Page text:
Sunday, May 20, 2012

Why One Should Not Sell His Copy Of The Zohar

Having described the chain of the printing of the Zohar, about seventy printed editions in Montoba, Livorno, Krakow, Amsterdam, and Vilna – some of them more correct and some with errors – “The Gates to the Zohar” concludes with the words of the Chida:

In one old manuscript I saw the following story. One Sage had an edition of the Zohar, which he sold. At night he was tortured by evil dreams, in which they called him an animal, “Behemah.” Next day he recounted his dream, and one Sage told him that they were reproving him for having sold the Zohar. And the word “Behemah” meant “I have removed the sacred portions from my house,” ("Biarti Hakodesh Min Habait"). He went back to the buyer, pleaded, and bought the books back. Thus far goes the story.

Of course, in the context this means good: the farmer has given all the charity presents that he was supposed to, and his house is now clean of these holy portions. However, the same verse may have a different meaning in a different situation.

Art: Louis Robert Carrier-Belleuse- Le Bouquiniste (The bookseller)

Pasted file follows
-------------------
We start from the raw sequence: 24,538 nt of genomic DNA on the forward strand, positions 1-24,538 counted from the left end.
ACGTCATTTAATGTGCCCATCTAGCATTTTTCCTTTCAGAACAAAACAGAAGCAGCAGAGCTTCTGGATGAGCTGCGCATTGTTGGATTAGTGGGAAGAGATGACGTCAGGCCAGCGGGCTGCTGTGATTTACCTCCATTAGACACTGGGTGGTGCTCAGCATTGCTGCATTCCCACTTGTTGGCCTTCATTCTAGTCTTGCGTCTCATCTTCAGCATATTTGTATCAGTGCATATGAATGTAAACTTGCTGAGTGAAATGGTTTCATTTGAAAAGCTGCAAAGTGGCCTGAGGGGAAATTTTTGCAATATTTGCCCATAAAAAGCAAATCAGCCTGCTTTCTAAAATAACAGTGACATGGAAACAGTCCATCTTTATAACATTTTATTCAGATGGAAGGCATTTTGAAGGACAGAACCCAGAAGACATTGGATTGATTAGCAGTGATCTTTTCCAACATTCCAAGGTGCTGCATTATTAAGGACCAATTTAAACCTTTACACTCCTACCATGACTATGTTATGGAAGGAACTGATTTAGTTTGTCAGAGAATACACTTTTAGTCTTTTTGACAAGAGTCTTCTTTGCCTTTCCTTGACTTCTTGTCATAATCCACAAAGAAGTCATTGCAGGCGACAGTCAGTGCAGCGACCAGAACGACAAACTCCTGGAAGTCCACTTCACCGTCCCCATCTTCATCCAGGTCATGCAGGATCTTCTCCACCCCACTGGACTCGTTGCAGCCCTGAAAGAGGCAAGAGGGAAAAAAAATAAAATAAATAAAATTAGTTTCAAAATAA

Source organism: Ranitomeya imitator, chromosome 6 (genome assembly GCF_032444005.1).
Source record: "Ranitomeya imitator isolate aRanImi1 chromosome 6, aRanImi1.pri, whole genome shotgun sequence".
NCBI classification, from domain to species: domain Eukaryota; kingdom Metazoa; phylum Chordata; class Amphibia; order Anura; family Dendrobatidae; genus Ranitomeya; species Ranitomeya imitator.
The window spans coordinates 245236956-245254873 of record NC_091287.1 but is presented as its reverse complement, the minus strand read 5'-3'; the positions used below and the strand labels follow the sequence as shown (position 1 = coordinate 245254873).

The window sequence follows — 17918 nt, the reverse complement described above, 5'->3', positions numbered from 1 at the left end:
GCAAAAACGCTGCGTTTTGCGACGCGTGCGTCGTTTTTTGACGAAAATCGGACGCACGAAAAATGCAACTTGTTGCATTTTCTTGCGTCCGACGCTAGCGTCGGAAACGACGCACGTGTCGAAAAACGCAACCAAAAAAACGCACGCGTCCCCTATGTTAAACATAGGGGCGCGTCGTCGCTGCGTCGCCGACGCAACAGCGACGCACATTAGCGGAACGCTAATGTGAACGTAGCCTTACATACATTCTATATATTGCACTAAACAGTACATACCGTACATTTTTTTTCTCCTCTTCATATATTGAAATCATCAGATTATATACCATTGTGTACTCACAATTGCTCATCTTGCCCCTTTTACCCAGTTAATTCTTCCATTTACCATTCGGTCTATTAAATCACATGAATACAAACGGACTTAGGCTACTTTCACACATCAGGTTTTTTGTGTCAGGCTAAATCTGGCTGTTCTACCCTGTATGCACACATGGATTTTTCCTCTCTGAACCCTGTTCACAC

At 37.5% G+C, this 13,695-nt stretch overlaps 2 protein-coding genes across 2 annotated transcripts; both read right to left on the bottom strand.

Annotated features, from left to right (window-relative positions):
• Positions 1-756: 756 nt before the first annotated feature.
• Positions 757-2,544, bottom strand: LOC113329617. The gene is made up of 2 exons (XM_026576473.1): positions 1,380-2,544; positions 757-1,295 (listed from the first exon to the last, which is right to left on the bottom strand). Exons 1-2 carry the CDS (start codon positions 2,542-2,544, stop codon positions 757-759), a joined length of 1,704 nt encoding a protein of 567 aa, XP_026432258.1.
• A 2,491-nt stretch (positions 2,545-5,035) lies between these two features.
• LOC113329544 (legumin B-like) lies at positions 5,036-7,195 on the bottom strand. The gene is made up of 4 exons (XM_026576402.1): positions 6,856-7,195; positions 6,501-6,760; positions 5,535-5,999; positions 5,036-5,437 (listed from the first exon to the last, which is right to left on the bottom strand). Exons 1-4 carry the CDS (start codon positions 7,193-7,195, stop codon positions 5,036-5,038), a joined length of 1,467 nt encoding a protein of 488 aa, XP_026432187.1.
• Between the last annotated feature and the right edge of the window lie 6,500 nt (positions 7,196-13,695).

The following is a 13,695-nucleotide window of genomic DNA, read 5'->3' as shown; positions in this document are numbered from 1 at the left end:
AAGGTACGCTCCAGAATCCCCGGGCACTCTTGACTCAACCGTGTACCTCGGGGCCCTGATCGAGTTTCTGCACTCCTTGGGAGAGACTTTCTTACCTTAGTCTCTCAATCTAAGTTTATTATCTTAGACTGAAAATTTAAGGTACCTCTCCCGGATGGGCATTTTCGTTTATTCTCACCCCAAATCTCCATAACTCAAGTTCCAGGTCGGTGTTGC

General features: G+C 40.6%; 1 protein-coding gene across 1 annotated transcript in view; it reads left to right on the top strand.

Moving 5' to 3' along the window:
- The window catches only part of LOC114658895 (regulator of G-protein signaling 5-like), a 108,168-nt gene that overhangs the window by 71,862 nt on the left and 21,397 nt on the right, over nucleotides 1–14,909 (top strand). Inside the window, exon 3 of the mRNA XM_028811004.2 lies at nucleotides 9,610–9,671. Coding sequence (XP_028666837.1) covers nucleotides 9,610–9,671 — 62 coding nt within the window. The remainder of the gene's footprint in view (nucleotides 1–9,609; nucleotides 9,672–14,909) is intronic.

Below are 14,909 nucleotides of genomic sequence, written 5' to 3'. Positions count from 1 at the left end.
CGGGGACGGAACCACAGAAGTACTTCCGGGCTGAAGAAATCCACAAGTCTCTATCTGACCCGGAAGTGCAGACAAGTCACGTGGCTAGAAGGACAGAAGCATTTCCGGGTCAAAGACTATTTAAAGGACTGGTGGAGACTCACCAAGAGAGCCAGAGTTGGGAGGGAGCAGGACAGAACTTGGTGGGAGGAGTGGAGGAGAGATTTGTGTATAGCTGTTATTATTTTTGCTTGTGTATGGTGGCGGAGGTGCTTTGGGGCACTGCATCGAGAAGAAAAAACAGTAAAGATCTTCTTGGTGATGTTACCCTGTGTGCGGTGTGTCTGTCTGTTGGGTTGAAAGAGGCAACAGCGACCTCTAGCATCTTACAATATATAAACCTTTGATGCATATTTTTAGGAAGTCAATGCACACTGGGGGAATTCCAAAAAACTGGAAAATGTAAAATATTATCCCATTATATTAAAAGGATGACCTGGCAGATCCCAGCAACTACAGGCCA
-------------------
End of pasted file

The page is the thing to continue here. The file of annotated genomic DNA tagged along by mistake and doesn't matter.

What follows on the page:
Friday, May 4, 2012


In his biography ofJoyce, Richard Ellmann describes the following scene, which took place when Joyce was fifty and Beckett twenty-six, and which could have come straight from the theatre of the No:

"Beckett was addicted to silences, and so was Joyce; they engaged in conversations which consisted often of silences directed towards each other, both suffused with sadness, Beckett mostly for the world, Joyce mostly for himself. Joyce sat in his habitual posture, legs crossed, toe of the upper leg under the instep of the lower; Beckett, also tall and slender, fell into the same gesture. Joyce suddenly asked some such question as, 'How could the idealist Hume write a history?' Beckett replied, 'A history of representation.'"